So that joy is, as it were, watered with these essences, and owes its
flourishing to them.
Who hath despised the day of small things? ZECH. iv. 10.
On little wings
Bear little souls to heaven.
An occasional effort even of an ordinary holiness may accomplish great acts
of sacrifice, or bear severe pressure of unwonted trial, specially if it be
the subject of observation. But constant discipline in unnoticed ways, and
the spirit's silent unselfishness, becoming the hidden habit of the life,
give to it its true saintly beauty, and this is the result of care and
lowly love in little things. Perfection is attained most readily by
this constancy of religious faithfulness in all minor details of life,
consecrating the daily efforts of self-forgetting love.
T. T. CARTER.
Love's secret is to be always doing things for God, and not to mind because
they are such very little ones.
F. W. FABER.
There may be living and habitual conversation in heaven, under the aspect
of the most simple, ordinary life. Let us always remember that holiness
does not consist in doing uncommon things, but in doing everything with
purity of heart.
H. E. MANNING.
He that is slow to anger is better than the mighty; and he that ruleth his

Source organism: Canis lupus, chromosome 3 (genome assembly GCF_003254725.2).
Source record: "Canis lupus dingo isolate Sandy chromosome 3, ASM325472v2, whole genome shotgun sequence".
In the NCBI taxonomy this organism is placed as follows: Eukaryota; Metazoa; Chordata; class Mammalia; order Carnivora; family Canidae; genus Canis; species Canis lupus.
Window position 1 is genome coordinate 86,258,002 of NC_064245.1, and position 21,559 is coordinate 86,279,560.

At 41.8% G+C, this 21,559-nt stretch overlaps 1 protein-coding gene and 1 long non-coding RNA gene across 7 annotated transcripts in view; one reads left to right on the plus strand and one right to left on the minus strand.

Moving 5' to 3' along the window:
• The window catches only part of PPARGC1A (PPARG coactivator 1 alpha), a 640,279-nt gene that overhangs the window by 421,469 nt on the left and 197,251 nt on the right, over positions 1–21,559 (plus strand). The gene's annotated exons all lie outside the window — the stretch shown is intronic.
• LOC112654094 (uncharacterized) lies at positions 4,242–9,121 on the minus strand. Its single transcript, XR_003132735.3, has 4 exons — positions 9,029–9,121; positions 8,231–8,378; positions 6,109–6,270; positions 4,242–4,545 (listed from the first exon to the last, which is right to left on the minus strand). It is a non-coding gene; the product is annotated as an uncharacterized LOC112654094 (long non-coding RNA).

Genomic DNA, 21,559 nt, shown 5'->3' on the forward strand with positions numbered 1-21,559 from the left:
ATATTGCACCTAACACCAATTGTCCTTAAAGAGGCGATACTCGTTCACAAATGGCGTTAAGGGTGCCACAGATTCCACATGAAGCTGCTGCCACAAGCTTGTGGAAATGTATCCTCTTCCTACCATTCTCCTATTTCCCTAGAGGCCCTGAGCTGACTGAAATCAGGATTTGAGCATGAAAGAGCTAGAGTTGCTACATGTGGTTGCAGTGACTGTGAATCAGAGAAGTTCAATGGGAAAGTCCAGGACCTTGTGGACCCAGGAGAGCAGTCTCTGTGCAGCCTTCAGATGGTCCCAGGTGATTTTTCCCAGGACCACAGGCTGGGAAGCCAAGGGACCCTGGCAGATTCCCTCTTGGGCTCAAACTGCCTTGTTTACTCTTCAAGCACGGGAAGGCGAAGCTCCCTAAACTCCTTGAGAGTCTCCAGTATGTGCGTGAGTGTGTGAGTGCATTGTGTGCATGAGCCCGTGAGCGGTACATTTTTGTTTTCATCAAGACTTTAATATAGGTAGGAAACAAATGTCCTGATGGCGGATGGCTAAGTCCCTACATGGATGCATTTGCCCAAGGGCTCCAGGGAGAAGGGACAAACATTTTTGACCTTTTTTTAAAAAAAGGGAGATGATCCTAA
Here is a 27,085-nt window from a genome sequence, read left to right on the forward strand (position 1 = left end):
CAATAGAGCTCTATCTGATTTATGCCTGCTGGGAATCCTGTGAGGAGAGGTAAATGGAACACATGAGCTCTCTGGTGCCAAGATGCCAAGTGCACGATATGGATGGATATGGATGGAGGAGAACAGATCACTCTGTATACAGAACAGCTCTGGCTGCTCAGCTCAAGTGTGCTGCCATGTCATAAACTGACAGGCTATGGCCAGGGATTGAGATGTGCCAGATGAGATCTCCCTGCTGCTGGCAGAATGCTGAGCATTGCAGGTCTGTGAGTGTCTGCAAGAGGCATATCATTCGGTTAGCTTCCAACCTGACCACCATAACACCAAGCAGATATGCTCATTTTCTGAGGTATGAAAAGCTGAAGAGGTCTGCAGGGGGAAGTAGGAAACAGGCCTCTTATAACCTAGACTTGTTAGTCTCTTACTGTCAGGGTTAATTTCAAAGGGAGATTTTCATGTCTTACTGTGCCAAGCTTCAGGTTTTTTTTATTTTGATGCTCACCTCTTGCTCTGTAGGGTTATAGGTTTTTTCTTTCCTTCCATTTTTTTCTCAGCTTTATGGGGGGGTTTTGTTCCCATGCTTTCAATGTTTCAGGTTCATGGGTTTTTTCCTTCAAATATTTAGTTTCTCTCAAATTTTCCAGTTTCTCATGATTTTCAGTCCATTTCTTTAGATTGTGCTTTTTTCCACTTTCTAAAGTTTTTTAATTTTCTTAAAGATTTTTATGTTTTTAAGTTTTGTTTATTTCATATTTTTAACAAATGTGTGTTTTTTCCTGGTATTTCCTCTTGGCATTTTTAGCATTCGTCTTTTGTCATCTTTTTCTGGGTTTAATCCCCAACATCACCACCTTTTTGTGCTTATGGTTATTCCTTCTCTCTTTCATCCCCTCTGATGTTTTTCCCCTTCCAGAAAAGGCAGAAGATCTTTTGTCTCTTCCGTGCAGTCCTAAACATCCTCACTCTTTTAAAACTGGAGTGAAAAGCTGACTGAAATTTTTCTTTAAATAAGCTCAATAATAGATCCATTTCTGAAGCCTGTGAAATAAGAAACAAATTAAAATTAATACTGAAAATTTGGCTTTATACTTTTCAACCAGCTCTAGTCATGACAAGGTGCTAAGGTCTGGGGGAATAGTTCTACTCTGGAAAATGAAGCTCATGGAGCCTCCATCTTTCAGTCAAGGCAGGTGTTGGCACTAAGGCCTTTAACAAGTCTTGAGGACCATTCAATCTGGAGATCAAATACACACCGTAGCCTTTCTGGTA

spirit than he that taketh a city.--PROV. xvi. 32.
Purge from our hearts the stains so deep and foul,
Of wrath and pride and care;
Send Thine own holy calm upon the soul,
And bid it settle there!
Let this truth be present to thee in the excitement of anger,--that to be
moved by passion is not manly, but that mildness and gentleness, as they
are more agreeable to human nature, so also are they more manly. For in the
same degree in which a man's mind is nearer to freedom from all passion, in
the same degree also is it nearer to strength.
It is no great matter to associate with the good and gentle, for this is
naturally pleasing to all, and every one willingly enjoyeth peace, and
loveth those best that agree with him. But to be able to live peaceably
with hard and perverse persons, or with the disorderly, or with such as go
contrary to us, is a great grace, and a most commendable and manly thing.
THOMAS à KEMPIS.
Who is among you that feareth the Lord, that obeyeth the voice of His
servant, that walketh in darkness, and hath no light? let him trust in the
name of the Lord, and stay upon his God.--ISA. I. 10.
The Lord my God will enlighten my darkness.--PS. xviii. 28.
When we in darkness walk,
Nor feel the heavenly flame,